A blog post by MA in Leadership Studies Student Ambassador Bobbie Cox
This unexpected past year of learning how to give me grace during social distancing, face masks, and the explosion of social justice has been exhausting. In mid-March 2020, most companies considered non-essential workers in California, and all schools shuttered in a new unknown pandemic. The majority of people were forced with all their covering, code-changing skills of their identities, and different worlds stuffed within their confined homes’. Some students needed to move back home to their families while learning to create new family boundaries. The way of self-care went out of the window along with happy hour, mani-pedi selfies, and shopping as counseling for the stressed. Life was changed in every aspect of how one structured their life. Grace is expressed in how to be, yet not practiced within oneself, our families, the community, or the world.
Everyone is trying to learn how to gracefully and digitally stay close to family and friends while social distancing to keep loved ones safely healthy. As the days go by, we all started to understand the importance of mental health wellness. As the masses try to figure out how to occupy their absence of structured time, we all had craved before the pandemic yet now wishing there were projects to do in this new never-ending time. Stores ran out of art supplies, creative ways of making mac·ra·mé, new plant parents, and revamping one’s niche-identity. I believe what has once considered a niche in social media is now part of one’s attributes, which became a welcoming of your identity. So, we would not feel alone and have grace in accepting what was not considered socially acceptable previous to 2020. Amongst all these changes, we had time to see what we needed for ourselves to thrive in a life that we all learned can be taken away with a breath. Grace became a must of us all riding the same storm on different degrees of waves within our families, communities, and country.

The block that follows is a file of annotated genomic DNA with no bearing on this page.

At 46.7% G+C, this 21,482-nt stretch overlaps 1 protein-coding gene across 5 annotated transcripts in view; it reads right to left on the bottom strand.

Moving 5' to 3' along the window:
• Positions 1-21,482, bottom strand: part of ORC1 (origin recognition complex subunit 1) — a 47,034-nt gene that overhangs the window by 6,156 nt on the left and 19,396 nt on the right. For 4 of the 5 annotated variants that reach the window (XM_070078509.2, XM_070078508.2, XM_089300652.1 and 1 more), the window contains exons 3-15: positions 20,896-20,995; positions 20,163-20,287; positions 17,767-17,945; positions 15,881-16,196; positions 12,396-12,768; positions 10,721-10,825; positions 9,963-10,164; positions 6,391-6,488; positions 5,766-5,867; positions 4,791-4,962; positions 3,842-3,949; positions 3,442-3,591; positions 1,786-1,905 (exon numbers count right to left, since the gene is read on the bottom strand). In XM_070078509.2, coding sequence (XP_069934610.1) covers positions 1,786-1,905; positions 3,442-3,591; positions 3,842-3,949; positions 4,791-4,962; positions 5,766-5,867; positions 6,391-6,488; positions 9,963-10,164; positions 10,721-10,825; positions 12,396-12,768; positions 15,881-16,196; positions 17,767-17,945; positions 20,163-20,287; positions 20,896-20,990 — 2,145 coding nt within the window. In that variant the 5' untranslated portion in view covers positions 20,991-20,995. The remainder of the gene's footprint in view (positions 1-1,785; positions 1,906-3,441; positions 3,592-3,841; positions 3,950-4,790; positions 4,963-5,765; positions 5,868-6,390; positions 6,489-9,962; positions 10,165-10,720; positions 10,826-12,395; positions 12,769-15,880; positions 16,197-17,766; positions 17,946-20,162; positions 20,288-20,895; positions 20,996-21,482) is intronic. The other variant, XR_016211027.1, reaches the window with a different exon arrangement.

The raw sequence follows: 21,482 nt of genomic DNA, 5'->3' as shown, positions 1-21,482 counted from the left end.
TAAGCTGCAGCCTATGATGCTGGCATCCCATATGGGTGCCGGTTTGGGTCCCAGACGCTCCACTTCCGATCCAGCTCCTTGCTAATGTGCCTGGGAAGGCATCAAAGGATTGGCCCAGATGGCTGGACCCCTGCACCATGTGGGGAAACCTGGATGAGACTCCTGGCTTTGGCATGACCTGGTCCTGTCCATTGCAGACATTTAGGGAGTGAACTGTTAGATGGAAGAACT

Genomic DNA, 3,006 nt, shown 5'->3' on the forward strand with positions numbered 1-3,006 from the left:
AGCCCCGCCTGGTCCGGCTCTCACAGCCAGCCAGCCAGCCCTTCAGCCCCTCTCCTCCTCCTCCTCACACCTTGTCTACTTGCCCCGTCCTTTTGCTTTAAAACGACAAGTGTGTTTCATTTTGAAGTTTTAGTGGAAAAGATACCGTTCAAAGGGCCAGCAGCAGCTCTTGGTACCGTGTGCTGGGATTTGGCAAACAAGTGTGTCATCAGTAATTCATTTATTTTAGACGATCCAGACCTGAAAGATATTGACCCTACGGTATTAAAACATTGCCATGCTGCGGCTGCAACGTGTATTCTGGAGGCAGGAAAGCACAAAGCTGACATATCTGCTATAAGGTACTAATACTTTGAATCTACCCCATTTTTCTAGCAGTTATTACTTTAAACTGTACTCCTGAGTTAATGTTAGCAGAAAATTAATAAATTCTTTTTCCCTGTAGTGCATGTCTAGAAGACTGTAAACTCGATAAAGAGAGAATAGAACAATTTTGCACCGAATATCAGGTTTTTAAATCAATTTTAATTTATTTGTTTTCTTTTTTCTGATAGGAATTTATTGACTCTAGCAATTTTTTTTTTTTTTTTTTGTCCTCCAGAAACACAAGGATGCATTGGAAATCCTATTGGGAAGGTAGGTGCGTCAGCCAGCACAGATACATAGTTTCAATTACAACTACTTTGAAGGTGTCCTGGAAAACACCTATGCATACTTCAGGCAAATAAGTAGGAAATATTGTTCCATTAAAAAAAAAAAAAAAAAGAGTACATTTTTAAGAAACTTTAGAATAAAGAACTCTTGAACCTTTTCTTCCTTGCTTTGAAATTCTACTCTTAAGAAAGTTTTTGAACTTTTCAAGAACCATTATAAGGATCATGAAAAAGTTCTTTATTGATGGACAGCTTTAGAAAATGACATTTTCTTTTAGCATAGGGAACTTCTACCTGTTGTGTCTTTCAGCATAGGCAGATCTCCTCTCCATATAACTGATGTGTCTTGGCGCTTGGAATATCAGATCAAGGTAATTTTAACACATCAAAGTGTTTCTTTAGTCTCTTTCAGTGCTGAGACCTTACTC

Grace is defined as a “disposition to or an act or instance of kindness, courtesy, or clemency” in the Merriam-Webster dictionary online, number 2-d. Social media is inundated with acknowledging and understanding yourself as a whole person, accepting all the intersectionalities that make you an optional, exceptional kind person. Accepting oneself of all the fears, failures, and imposter syndrome we have drowned in year after year until 2020. The darkness has lighted the neglect of how society dictated what shaped our acceptance. The grace of oneself is now the tea of the day in showing many they are no longer alone in this storm of social distancing that had already affected many before the pandemic took over the world. Cheers to you in navigating this brand new world of bravery in regards to mental health, originality, and having grace for oneself.